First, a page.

Triumphs Show: Diversifying the curriculum at A-level

Teaching History feature

By Maya Stiasny, published 4th October 2021

Black Germany during the ‘golden twenties’

There is a wealth of literature arguing for the importance of accommodating a wide range of perspectives and experiences in school history curricula. Many have contended that it is crucial to include the stories of those traditionally omitted from historical records in order to teach history well. Others have emphasised the importance of incorporating diverse experiences to ensure that we do not inadvertently teach young people that there is a hierarchy of ‘significant’ history, bound up with factors relating to gender or race. Lockyer and Tazzyman, for example, have worked with teachers to find ways to integrate multiple narratives about the lives of ordinary women into mainstream history curricula. Their approach focuses on filling in the gaps in existing curricula in order to take account of the rich and varied experiences of women. Similarly, Snelson and Lingard show how a range of perspectives can be embedded into conventional historical narratives through ‘slotting in’ stories of marginalised groups...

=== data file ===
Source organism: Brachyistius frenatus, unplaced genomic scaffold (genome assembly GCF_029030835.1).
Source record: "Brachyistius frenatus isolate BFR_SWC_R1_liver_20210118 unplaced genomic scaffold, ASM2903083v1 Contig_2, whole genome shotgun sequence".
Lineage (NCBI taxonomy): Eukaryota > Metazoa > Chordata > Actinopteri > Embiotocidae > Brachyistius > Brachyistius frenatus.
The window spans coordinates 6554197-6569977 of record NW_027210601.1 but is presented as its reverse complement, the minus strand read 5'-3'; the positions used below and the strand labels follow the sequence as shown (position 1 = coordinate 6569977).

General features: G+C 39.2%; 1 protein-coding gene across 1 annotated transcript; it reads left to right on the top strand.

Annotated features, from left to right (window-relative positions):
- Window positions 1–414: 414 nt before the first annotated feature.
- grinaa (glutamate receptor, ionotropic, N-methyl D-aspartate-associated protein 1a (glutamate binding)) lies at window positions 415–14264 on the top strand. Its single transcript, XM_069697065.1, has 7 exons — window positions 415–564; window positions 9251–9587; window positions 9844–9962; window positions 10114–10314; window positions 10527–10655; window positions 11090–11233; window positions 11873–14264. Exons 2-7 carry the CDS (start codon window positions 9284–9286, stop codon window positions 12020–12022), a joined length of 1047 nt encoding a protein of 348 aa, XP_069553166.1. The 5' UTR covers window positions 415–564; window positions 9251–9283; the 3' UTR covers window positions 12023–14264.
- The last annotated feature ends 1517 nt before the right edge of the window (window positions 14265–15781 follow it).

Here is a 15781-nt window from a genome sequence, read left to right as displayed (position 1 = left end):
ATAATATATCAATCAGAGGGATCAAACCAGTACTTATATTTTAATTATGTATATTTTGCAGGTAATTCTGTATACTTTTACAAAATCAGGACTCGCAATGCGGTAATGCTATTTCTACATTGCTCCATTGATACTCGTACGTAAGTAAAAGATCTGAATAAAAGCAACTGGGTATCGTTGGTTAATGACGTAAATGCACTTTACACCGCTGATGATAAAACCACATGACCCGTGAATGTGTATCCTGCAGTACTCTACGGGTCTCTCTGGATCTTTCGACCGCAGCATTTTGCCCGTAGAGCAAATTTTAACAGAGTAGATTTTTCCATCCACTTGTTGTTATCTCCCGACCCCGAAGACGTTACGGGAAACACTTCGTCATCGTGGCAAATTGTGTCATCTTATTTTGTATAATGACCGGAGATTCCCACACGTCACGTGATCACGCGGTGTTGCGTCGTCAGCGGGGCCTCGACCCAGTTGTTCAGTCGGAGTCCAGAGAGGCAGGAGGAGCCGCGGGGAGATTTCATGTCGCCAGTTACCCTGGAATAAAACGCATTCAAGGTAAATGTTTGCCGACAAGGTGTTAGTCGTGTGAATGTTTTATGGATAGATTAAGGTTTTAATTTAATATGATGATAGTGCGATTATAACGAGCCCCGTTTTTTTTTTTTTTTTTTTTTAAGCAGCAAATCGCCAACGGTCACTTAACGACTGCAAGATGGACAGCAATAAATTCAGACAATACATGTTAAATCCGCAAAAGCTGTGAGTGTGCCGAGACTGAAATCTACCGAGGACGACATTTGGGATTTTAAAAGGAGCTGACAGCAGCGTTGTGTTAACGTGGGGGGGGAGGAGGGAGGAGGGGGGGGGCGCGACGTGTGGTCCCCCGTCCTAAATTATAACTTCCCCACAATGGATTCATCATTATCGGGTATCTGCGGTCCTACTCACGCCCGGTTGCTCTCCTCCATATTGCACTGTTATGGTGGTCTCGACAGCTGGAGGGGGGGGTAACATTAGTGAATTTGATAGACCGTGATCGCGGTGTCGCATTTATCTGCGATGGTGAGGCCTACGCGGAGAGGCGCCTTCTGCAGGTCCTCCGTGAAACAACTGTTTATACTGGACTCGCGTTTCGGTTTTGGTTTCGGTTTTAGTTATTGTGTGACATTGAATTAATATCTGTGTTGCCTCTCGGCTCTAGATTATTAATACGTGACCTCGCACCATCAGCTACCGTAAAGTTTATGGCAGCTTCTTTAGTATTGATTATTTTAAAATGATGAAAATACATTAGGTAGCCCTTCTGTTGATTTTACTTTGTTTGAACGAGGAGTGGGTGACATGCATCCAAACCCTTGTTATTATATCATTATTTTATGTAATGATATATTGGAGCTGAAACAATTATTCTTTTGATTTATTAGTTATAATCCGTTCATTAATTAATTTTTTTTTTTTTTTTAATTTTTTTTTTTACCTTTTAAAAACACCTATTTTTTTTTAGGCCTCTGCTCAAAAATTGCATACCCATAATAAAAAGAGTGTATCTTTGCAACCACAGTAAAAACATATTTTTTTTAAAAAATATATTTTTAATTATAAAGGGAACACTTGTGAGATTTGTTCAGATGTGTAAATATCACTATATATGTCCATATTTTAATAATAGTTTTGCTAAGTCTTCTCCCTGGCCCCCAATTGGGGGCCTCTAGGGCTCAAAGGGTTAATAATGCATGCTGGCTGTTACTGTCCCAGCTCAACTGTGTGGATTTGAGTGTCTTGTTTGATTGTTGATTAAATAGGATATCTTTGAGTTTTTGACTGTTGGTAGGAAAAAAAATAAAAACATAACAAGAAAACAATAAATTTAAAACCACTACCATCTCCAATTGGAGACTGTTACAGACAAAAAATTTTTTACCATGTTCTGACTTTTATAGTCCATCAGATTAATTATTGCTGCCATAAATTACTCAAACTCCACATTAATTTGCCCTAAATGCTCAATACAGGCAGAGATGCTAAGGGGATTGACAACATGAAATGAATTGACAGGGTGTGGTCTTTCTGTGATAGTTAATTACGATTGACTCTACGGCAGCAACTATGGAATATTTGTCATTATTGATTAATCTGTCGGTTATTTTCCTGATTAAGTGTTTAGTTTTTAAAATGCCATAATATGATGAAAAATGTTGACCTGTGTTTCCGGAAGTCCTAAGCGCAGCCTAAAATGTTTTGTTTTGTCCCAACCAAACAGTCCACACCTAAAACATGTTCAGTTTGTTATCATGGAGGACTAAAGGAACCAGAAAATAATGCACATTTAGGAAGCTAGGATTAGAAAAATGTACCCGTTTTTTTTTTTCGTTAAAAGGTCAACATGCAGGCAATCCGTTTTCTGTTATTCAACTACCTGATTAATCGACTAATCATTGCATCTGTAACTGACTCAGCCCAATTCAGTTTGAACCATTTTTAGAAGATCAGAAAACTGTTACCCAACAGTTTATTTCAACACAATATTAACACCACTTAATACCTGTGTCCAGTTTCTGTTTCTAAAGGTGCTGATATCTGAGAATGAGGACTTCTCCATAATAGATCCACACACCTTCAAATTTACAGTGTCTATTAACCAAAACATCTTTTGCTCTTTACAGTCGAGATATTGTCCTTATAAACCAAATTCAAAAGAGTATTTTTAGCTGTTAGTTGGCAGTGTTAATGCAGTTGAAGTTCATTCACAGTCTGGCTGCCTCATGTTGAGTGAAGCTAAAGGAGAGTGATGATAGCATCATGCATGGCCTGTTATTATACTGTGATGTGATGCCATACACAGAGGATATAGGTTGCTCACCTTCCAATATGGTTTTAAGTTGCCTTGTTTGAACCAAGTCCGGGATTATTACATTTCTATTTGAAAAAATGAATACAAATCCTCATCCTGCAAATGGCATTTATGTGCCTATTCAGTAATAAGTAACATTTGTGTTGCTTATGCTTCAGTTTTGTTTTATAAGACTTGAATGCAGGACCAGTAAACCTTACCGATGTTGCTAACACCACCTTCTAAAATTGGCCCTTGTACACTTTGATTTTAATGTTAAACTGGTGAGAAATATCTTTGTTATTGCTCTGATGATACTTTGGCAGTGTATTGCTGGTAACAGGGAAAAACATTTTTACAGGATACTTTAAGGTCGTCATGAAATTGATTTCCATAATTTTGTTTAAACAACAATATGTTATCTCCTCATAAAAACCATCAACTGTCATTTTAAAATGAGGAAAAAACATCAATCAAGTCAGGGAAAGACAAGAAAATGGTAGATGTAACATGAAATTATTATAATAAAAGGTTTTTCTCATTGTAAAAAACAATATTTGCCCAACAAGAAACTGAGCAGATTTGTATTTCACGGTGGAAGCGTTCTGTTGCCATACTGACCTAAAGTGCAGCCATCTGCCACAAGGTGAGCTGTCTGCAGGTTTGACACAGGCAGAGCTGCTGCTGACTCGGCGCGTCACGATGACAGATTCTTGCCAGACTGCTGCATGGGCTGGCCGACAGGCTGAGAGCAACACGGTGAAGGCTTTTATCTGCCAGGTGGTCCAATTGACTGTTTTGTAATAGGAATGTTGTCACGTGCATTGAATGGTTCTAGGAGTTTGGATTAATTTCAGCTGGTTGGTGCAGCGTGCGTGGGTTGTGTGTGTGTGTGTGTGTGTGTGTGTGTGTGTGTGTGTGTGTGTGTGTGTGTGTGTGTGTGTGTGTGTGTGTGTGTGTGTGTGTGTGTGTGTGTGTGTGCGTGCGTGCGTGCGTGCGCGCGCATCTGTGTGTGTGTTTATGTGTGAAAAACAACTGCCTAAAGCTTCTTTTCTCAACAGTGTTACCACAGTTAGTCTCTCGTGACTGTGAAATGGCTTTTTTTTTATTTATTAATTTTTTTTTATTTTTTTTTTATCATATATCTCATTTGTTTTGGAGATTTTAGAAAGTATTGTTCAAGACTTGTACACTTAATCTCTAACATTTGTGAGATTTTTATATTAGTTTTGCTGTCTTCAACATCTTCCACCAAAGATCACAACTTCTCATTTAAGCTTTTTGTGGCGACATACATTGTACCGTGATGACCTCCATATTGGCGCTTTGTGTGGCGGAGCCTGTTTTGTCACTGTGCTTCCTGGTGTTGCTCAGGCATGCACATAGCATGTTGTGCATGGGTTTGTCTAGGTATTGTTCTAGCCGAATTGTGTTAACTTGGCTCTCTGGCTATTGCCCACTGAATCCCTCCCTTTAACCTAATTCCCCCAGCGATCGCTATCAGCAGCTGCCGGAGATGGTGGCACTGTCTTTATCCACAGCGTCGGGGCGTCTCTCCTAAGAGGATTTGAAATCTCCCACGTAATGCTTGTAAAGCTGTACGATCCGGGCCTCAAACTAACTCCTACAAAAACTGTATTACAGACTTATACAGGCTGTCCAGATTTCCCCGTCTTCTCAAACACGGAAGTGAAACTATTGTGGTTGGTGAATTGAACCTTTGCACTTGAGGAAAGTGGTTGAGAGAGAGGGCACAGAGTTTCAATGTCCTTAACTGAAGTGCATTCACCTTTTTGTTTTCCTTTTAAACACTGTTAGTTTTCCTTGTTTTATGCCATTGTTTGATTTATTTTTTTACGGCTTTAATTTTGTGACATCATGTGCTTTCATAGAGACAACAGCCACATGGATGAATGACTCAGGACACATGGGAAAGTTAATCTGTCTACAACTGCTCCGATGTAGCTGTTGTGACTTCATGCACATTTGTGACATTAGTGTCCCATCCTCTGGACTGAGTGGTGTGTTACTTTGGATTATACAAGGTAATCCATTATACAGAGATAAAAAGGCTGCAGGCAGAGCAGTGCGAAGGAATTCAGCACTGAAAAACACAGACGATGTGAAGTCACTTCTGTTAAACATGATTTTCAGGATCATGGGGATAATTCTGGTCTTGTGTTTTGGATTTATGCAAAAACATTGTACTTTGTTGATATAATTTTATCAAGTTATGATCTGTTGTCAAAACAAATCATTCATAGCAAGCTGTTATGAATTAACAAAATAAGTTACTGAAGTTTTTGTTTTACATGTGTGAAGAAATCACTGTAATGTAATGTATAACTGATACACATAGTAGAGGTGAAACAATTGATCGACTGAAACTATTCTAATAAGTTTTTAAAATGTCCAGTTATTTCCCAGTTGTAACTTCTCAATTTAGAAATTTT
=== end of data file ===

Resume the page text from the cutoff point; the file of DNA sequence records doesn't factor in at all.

This resource is FREE for Secondary HA Members.

Non HA Members can get instant access for £2.49

Add to Basket Join the HA